State of Emergency Declared as Burst Pipeline Spills Crude on California Coast

by Ship & Bunker News Team
Thursday May 21, 2015

California Governor Edmund G. Brown Jr Tuesday declared a state of emergency following an oil spill from an on-shore pipeline that initial estimates placed at around 2,500 barrels, or 105,000 gallons.

The incident took place 140 miles north of Los Angeles and a fifth of the spilled oil, around 500 barrels or 21,000 gallons, is thought to have made its way into the Pacific Ocean forming two slicks covering some 9 miles at Refugio State Beach in Santa Barbara County.

"This emergency proclamation cuts red tape and helps the state quickly mobilize all available resources," said Governor Brown.

"We will do everything necessary to protect California's coastline."

Petty Officer Andrea Anderson of the U.S. Coast Guard said the company responsible for the 24-inch pipeline was Plains All American Pipeline LP (Plains All American), Reuters reports.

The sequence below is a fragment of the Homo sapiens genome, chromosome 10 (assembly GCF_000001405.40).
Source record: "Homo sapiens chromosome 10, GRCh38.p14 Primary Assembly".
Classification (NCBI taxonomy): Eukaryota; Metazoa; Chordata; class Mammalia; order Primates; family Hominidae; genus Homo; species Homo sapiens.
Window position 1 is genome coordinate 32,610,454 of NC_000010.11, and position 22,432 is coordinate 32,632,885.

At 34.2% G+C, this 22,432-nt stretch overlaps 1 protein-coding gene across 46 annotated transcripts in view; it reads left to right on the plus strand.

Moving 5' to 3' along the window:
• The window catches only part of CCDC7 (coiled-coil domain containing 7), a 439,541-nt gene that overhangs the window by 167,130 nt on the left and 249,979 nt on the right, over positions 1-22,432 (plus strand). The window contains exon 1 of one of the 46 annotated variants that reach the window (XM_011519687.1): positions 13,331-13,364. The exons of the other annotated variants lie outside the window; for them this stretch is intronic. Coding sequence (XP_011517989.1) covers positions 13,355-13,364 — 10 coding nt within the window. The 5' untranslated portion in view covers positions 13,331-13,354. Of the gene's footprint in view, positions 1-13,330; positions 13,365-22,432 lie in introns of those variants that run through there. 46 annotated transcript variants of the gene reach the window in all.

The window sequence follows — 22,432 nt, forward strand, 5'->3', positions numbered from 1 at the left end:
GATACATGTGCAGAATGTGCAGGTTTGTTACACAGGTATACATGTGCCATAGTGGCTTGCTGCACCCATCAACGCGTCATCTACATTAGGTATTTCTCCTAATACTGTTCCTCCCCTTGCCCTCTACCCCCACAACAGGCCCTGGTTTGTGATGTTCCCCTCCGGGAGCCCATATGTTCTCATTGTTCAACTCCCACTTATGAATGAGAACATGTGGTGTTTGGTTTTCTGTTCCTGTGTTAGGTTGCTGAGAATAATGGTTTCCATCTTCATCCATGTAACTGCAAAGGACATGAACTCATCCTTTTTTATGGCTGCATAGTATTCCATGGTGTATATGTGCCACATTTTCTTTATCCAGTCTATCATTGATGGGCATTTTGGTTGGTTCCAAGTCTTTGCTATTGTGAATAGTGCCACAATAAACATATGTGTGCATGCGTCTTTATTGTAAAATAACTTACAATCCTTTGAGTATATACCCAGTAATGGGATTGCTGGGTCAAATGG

The Coast Guard was reported to still be assessing exactly how much oil leaked from the ruptured pipeline, but classified the spill medium in size.

The pipeline, which runs under U.S. Highway 101, was reported to be able to carry up to 150,000 barrels of oil a day.

The BBC quoted Plains All American spoksperson Darren Palmer as saying the pipeline was operating at a rate of about 84,000 gallons an hour when it broke.

“The spill has impacted ocean water and the shoreline,” Plains All American said in a statement released late Tuesday.

"Plains deeply regrets this release has occurred and is making every effort to limit its environmental impact.”

California's attorney general is reported to be working with Joyce E. Dudley, the district attorney of Santa Barbara County, to investigate any violation of civil or criminal laws.

In March, the approximately 33 gallons of heavy fuel oil (HFO) was spilt during bunkering operations at the Port of Long Beach.